Savage River mine Tailing Dam [Google Earth]

North pit at Savage River mine

Tailing dam spill at Grange Resources Savage River mine – March 2013

After three weeks, we have some understanding of a significant high velocity discharge from the main tailing dam on the Grange Resources magnetite iron ore mine at Savage River.

A very large volume of discoloured water containing tailings material in suspension flushed down Mains Rivulet, a natural creek that enters the Savage River some 7 kilometres from the mine site. This rivulet has been used as the historical gutter for tailings overflow from this mine’s main tailing dam for many years. Operations Manager for Grange Resources, Ben Maynard acknowledged it was ‘a highly degraded stream’ resulting from mine operation that is acidic and leaching metals.

’Our tails do contain sulphur… it depends on what’s come out of the dam. And that’s what we need to understand, but yes, that… that creek doesn’t have aquatic life in it at the moment. It’s, it’s… very… it’s highly degraded.’, Mr Maynard told ABC radio on 26 March.

Bushwalkers climbing Mt Donaldson over a Labor day long weekend in March provided the photographic and written evidence of a substantial and sustained surge of discoloured water coming down the Savage River starting in the early hours of Monday 11 March. Mains Rivulet enters Savage River some 14 kilometres upstream of the bridge on the Western Explorer Road [C249].

Before ... and after. Pic taken from the same spot

After ...

The view from Mt Donaldson about 3 pm on the Monday

The graphic images posted on Tasmanian Times showed the Savage River at the bridge crossing on the afternoon before the surge and then another taken from the same location on the morning of 11 March Another image taken from the Mt Donaldson track shows a large quantity of discoloured water from the Savage River entering at Yanns Reach on the Pieman River estuary. 
The concerning inconsistencies in this incident are in the reporting. The first media appeared after the company and the EPA provided information to The Advocate on Thursday 14 March; this was published in the newspaper on the following day. The EPA posted a media release on their website dated 15 March calling the incident an ‘unplanned release’ which according to the EPA had occurred on the evening of the 14 March or the morning of the 15 March. Of course, this could not be correct because the bushwalkers had recorded it on the morning of the 11 of March and both the EPA and Grange Resources had given information of The Advocate the day before claiming the release had occurred ‘last night’.

Despite these date anomalies, one could say these ‘muddy waters’ from an unplanned release occurred at a time when Grange Resources is raising the height of its tailing dam impoundment so that greater volumes of unwanted liquid slurry can be pumped into an enormous tailings dam covering an area of well over 300 ha or 3 square kilometres. This single tailings dam has increased its foot print over the life of the mine.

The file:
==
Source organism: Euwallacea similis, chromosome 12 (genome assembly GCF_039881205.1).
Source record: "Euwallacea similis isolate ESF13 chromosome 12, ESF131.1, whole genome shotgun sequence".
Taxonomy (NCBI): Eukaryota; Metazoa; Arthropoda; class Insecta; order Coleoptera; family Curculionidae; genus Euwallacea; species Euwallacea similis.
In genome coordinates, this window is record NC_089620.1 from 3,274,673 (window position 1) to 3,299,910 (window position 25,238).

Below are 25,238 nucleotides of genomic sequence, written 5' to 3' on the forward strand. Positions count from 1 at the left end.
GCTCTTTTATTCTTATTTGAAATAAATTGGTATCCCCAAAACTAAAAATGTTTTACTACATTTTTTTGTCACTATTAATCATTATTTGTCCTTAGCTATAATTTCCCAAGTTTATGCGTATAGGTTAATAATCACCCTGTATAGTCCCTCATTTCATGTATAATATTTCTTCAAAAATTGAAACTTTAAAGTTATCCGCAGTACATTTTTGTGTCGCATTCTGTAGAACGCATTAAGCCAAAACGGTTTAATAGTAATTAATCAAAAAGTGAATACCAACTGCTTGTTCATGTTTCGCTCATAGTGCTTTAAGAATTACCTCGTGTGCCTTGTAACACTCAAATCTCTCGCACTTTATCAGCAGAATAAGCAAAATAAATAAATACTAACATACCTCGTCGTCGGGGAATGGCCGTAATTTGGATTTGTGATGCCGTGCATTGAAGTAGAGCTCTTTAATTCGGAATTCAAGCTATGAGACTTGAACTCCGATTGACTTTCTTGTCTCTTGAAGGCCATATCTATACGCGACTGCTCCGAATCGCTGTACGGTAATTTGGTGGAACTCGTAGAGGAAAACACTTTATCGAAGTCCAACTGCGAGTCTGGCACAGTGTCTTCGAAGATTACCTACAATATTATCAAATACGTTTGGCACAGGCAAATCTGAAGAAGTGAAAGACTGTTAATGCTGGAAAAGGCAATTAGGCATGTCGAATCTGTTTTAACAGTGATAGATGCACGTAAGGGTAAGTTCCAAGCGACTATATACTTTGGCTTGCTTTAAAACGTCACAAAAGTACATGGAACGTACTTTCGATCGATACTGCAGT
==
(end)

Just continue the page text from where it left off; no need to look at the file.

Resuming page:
What stands out in the contradictory statements from both the EPA and Grange Resources is of particular concern to those seeking greater transparency from our EPA and the companies that they claim to monitor.

Mining engineers freely acknowledge the likelihood and consequences of failures in tailings dams, such as the one constructed at Savage River mine. The ecological impact of pulses of substantial, high velocity releases of mining effluent waters containing suspended tailing material on the Savage and Pieman Rivers will only occur over time. The environmental harm may be done as this mine continues to 2030 and then becomes another mine site with a legacy. 

The EPA would have to have been routinely monitoring Main Rivulet, Savage and Pieman Rivers to determine trends.

With an EPA appearing on the scene at Salvage River several days after the incident, what hope have these magnificent natural catchments got?

About Grange Resources

According the Grange Resources latest Annual Reporting it is ‘the largest miner and processor of magnetite in Australia. Over 300,000,000 tonnes of high-grade ore still remains in the ‘north pit’ at the Savage River mine.A ‘reserve’ of 115,000,000 tonnes high-grade magnetite is being developed at the nearby Long Plains site.The Long Plains project is close to the existing Savage River mine site – it will come on stream in coming years and is dependent on approvals for additional tailings dams.

The life of the mine has now been extended to 2030.Grange’s Savage River mine will finance the profitability of the company and allow the 5 times larger magnetite mine development 90 km east of Albany in Western Australia at Southdown.

Magnetite[Fe304] concentrate rock slurry is transported by the pipeline to a pelletising plant at Port Latta.

Currently the company exports 2.3 to 2.5 million tonnes of ‘premium pellets [68-71% magnetite and low in sulphur] annually to its main customers with long-term contracts: Shagang – China’s largest private steel producer and Blue Scope Steel.

Grange Resources purchased the Savage River Mine three years ago [2010]. And there have been two large ‘wall failures’ in the north pit in June 2010 and July 2012.  According to Grange Resources CEO, Russel Clark from 2012 magnetite ore is mined ‘solely from the north pit’.

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